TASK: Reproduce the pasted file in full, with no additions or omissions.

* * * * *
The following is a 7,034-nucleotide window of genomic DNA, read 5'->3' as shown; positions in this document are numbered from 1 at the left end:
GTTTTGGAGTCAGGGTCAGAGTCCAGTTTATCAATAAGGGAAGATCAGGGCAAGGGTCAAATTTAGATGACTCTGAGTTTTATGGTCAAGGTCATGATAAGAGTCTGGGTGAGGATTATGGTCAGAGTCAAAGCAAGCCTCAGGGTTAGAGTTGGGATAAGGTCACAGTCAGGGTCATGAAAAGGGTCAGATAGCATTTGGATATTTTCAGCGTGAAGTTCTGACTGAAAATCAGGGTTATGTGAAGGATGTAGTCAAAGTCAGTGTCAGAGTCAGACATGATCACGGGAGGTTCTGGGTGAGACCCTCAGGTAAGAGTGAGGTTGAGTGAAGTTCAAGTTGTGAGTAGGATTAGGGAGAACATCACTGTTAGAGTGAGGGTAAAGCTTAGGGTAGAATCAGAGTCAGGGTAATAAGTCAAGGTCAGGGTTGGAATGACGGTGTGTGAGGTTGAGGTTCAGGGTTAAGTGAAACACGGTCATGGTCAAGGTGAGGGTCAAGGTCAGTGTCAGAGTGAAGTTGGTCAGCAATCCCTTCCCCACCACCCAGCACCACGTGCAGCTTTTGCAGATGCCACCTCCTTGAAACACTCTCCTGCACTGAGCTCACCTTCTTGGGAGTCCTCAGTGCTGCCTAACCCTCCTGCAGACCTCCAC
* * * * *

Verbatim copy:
The following is a 7,034-nucleotide window of genomic DNA, read 5'->3' as shown; positions in this document are numbered from 1 at the left end:
GTTTTGGAGTCAGGGTCAGAGTCCAGTTTATCAATAAGGGAAGATCAGGGCAAGGGTCAAATTTAGATGACTCTGAGTTTTATGGTCAAGGTCATGATAAGAGTCTGGGTGAGGATTATGGTCAGAGTCAAAGCAAGCCTCAGGGTTAGAGTTGGGATAAGGTCACAGTCAGGGTCATGAAAAGGGTCAGATAGCATTTGGATATTTTCAGCGTGAAGTTCTGACTGAAAATCAGGGTTATGTGAAGGATGTAGTCAAAGTCAGTGTCAGAGTCAGACATGATCACGGGAGGTTCTGGGTGAGACCCTCAGGTAAGAGTGAGGTTGAGTGAAGTTCAAGTTGTGAGTAGGATTAGGGAGAACATCACTGTTAGAGTGAGGGTAAAGCTTAGGGTAGAATCAGAGTCAGGGTAATAAGTCAAGGTCAGGGTTGGAATGACGGTGTGTGAGGTTGAGGTTCAGGGTTAAGTGAAACACGGTCATGGTCAAGGTGAGGGTCAAGGTCAGTGTCAGAGTGAAGTTGGTCAGCAATCCCTTCCCCACCACCCAGCACCACGTGCAGCTTTTGCAGATGCCACCTCCTTGAAACACTCTCCTGCACTGAGCTCACCTTCTTGGGAGTCCTCAGTGCTGCCTAACCCTCCTGCAGACCTCCAC